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To celebrate Vikings Live, we have replaced our Roman alphabet with the runic alphabet used by the Vikings, the Scandinavian ‘Younger Futhark’. The ‘Younger Futhark’ has only 16 letters, so we have used some of the runic letters more than once or combined two runes for one Roman letter.

For an excellent introduction to runes, we recommend Martin Findell’s book published by British Museum Press.

More information about how we have ‘runified’ this site

 

Kayak jacket of sealskin (tuilik)


Kayak jacket of sealskin (tu-1

Back of kayak jacket

Back of kayak jacket

Team competition in Eskimo rolls

Team competition in Eskimo rolls


Length: 120.000 cm

AOA Ethno 2001,Am14.1


'I remember my father used to paddle to the shop in the next village with his kayak, and he would bring back things in his kayak, and he would also put things in his sprayshirt, and in his kapitak .... Also in the hood of his kapitak, when the weather was good, and he did not use it to cover his head.' (Aqqaluk Hansen, Qaqortoq 2001)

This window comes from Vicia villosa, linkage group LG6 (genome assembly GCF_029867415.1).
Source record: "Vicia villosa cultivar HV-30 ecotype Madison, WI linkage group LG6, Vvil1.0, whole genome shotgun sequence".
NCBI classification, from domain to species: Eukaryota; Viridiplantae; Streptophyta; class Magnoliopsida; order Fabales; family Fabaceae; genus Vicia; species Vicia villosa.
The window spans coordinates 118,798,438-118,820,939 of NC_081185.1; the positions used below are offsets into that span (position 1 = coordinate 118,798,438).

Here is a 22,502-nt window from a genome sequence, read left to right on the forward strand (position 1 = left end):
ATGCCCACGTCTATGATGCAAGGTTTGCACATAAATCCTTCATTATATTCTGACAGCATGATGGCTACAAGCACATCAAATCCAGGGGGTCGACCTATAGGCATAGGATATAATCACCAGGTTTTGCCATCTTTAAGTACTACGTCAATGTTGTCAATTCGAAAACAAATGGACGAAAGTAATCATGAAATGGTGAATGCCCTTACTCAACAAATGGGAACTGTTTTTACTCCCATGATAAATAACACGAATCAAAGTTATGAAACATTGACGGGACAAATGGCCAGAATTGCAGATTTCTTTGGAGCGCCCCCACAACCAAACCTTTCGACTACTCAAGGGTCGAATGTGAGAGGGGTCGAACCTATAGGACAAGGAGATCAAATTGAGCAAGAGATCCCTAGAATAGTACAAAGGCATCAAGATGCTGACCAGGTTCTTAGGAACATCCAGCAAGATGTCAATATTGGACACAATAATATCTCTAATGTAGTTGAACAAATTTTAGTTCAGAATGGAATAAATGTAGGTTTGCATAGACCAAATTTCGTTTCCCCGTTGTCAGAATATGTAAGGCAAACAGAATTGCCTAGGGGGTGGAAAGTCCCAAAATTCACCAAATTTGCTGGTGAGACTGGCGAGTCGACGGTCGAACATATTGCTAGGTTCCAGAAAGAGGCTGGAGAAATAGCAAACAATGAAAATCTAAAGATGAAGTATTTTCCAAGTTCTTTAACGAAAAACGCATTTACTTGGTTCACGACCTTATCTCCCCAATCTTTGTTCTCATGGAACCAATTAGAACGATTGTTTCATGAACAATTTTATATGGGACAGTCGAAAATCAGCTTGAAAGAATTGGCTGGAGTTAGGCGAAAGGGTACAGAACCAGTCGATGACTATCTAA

In the past, kayak hunters would wear waterproof sealskin garments over their ordinary clothing. In cold and stormy weather, they used a tuilik or kapitak - a hooded jacket with drawstrings to fasten it to the cockpit and to secure it around the hood and at the wrists. A tuilik is warmer than a sprayshirt, but more importantly, it ensures that the hunter does not get wet when capsizing.

This sealskin tuilik was made around 1990, probably in Napasoq. It was made for John Petersen, a member of the Kayak Club in Nuuk and one of the best kayakers in Greenland at that time. In 1996/7 it was bought by fellow club member Ujarak J. Heinrich. They both wore the tuilik in the Eskimo roll competitions in the Kayak Championship.

Other Views: Team competition in Eskimo rolls at the Kayak Championship (30 kinds of rolls are distinguished). Nanortalik, July 2001.